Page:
HOLGUIN, Cuba — Celebrating the feast of St. Matthew, a day he considers a turning point in his own journey of faith, Pope Francis told thousands of Cubans that Jesus knows who they really are and calls them to walk with him.
Arriving in the eastern city of Holguin from Havana Sept. 21, the pope went directly to the city’s Revolution Square for the feast day Mass. People had the day off work and off school so they could attend.
The pope explained to the people in the square that Matthew was a tax collector for the Roman occupiers, which meant that he was seen as a traitor to be shunned. But Jesus “looked at him with the eyes of mercy; he looked at him as no one had ever looked at him before.”
“And this look unlocked Matthew’s heart,” the pope said. “It set him free, it healed him, it gave him hope, a new life,” just as Jesus’ merciful gaze gives new life to men and women today.
The story of St. Matthew’s call and conversion is one the pope talks about often. The feast day is the first day of spring in Argentina, a day students have free from school. It was the day in 1953 that a 17-year-old Jorge Mario Bergoglio felt a strange urge to enter a church and go to confession. He often recounts the story and his feeling that the priest in the confessional was waiting just for him; it was the beginning of his vocation to be a Jesuit and a priest.
When Jesuit Father Antonio Spadaro, editor of La Civilta Cattolica, conducted the first long interview with Pope Francis in 2013, the pope told him Caravaggio’s painting of “The Calling of St. Matthew” reminds him of himself.
“That finger of Jesus, pointing at Matthew. That’s me. I feel like him. Like Matthew,” he told Father Spadaro. “It is the gesture of Matthew that strikes me: he holds on to his money as if to say, ‘No, not me! No, this money is mine.’ Here, this is me, a sinner on whom the Lord has turned his gaze. And this is what I said when they asked me if I would accept my election as pontiff.”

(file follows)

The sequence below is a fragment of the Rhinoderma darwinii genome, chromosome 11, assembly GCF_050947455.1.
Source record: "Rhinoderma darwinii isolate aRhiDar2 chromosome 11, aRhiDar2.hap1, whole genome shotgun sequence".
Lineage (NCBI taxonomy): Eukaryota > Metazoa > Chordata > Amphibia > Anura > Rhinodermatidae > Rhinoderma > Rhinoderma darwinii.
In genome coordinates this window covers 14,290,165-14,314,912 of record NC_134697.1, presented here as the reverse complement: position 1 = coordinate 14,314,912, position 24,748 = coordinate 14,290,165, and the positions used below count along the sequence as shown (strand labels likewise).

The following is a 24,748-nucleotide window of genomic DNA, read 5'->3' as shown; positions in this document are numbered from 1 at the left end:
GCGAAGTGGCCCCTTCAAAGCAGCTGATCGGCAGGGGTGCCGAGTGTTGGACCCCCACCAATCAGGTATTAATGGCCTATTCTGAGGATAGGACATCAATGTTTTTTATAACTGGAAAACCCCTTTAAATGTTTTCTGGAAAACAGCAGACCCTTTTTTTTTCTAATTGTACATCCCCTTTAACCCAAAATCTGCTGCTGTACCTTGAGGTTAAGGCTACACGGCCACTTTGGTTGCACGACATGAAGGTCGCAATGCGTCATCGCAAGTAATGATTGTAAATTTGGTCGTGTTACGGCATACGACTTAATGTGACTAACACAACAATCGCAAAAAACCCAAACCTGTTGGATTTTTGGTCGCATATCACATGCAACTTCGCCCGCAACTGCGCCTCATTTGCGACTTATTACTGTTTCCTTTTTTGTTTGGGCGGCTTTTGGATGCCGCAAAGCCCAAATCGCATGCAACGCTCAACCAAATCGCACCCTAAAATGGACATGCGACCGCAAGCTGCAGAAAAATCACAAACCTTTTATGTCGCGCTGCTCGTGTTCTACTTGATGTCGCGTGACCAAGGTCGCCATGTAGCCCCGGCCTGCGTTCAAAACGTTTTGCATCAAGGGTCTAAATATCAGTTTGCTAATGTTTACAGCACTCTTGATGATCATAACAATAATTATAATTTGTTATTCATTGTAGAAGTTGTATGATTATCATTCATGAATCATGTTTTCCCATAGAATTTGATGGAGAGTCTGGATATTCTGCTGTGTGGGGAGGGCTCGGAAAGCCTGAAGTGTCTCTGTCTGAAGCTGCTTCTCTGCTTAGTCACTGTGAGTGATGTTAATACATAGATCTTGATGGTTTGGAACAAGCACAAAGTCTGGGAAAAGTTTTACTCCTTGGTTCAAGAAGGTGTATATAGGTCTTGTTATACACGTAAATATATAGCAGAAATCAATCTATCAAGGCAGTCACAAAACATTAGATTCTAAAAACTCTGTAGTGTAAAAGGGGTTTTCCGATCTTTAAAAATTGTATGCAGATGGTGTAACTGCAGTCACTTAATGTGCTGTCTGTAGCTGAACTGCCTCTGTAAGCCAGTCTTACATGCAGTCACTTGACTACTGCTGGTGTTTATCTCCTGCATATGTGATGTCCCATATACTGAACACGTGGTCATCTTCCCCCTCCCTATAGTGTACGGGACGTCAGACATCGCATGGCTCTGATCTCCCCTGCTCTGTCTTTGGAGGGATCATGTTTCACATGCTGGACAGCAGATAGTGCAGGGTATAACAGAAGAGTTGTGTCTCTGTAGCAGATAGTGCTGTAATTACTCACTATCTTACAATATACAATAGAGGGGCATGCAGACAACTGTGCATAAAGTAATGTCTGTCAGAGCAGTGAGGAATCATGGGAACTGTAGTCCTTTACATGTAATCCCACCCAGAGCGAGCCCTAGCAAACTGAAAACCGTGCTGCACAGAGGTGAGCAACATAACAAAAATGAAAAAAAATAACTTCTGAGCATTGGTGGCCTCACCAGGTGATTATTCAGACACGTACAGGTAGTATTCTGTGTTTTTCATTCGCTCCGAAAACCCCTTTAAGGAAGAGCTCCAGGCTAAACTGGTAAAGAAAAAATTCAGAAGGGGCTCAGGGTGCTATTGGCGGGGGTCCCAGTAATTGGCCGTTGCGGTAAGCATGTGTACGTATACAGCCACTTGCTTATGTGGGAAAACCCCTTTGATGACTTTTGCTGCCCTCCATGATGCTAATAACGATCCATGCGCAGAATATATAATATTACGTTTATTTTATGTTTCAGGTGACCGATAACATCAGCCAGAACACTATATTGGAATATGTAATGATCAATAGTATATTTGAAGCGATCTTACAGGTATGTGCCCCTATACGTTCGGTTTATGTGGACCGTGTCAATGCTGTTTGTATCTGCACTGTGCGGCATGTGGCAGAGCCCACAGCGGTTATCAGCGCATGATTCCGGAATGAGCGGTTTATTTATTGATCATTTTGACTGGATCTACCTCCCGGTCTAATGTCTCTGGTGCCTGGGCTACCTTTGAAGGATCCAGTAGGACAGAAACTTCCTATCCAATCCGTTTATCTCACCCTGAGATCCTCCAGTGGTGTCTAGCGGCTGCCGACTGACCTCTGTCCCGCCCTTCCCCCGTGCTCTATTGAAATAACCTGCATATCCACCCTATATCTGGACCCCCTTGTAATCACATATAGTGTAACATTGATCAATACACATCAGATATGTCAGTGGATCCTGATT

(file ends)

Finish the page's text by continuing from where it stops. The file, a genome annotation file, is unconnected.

Father Spadaro wrote that the pope then whispered in Latin the words he said to the cardinals: “I am a sinner, but I trust in the infinite mercy and patience of our Lord Jesus Christ, and I accept in a spirit of penance.”
Preaching under bright, sunny skies in Holguin, Pope Francis told the people, “Jesus’ love goes before us, his look anticipates our needs. He can see beyond appearances, beyond sin, beyond failures and unworthiness.”
Jesus, he said, sees “our dignity as sons and daughters, a dignity all of us have, a dignity sometimes sullied by sin, but one which endures in the depth of our soul.”
Pope Francis asked people in the crowd to find a quiet time at home or in a church to remember in silence and with gratitude an occasion when they felt that merciful gaze of Christ.
Jesus’ love, his mercy and his call to follow are also calls to love others, respect their dignity and show them mercy, the pope said. “Jesus’ love heals our short-sightedness and pushes us to look beyond, not to be satisfied with appearances or with what is politically correct.”
Pope Francis asked the crowd to practice gazing upon Jesus in the Eucharist, in confession and “in our brothers and sisters, especially those who feel excluded or abandoned. May we learn to see them as Jesus sees us.”